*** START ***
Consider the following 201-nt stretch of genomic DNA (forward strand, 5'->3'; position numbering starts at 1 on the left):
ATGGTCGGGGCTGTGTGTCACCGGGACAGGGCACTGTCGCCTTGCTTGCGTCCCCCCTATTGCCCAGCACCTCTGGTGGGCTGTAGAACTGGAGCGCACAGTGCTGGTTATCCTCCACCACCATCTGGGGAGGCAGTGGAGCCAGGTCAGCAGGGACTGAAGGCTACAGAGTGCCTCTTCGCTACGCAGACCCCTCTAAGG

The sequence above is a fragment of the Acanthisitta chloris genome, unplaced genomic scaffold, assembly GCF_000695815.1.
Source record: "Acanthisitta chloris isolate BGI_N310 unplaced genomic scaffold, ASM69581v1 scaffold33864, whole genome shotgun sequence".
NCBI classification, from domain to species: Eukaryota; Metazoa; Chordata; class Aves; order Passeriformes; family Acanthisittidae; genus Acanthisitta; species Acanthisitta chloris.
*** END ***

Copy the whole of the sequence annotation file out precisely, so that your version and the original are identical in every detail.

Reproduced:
Consider the following 201-nt stretch of genomic DNA (forward strand, 5'->3'; position numbering starts at 1 on the left):
ATGGTCGGGGCTGTGTGTCACCGGGACAGGGCACTGTCGCCTTGCTTGCGTCCCCCCTATTGCCCAGCACCTCTGGTGGGCTGTAGAACTGGAGCGCACAGTGCTGGTTATCCTCCACCACCATCTGGGGAGGCAGTGGAGCCAGGTCAGCAGGGACTGAAGGCTACAGAGTGCCTCTTCGCTACGCAGACCCCTCTAAGG

The sequence above is a fragment of the Acanthisitta chloris genome, unplaced genomic scaffold, assembly GCF_000695815.1.
Source record: "Acanthisitta chloris isolate BGI_N310 unplaced genomic scaffold, ASM69581v1 scaffold33864, whole genome shotgun sequence".
NCBI classification, from domain to species: Eukaryota; Metazoa; Chordata; class Aves; order Passeriformes; family Acanthisittidae; genus Acanthisitta; species Acanthisitta chloris.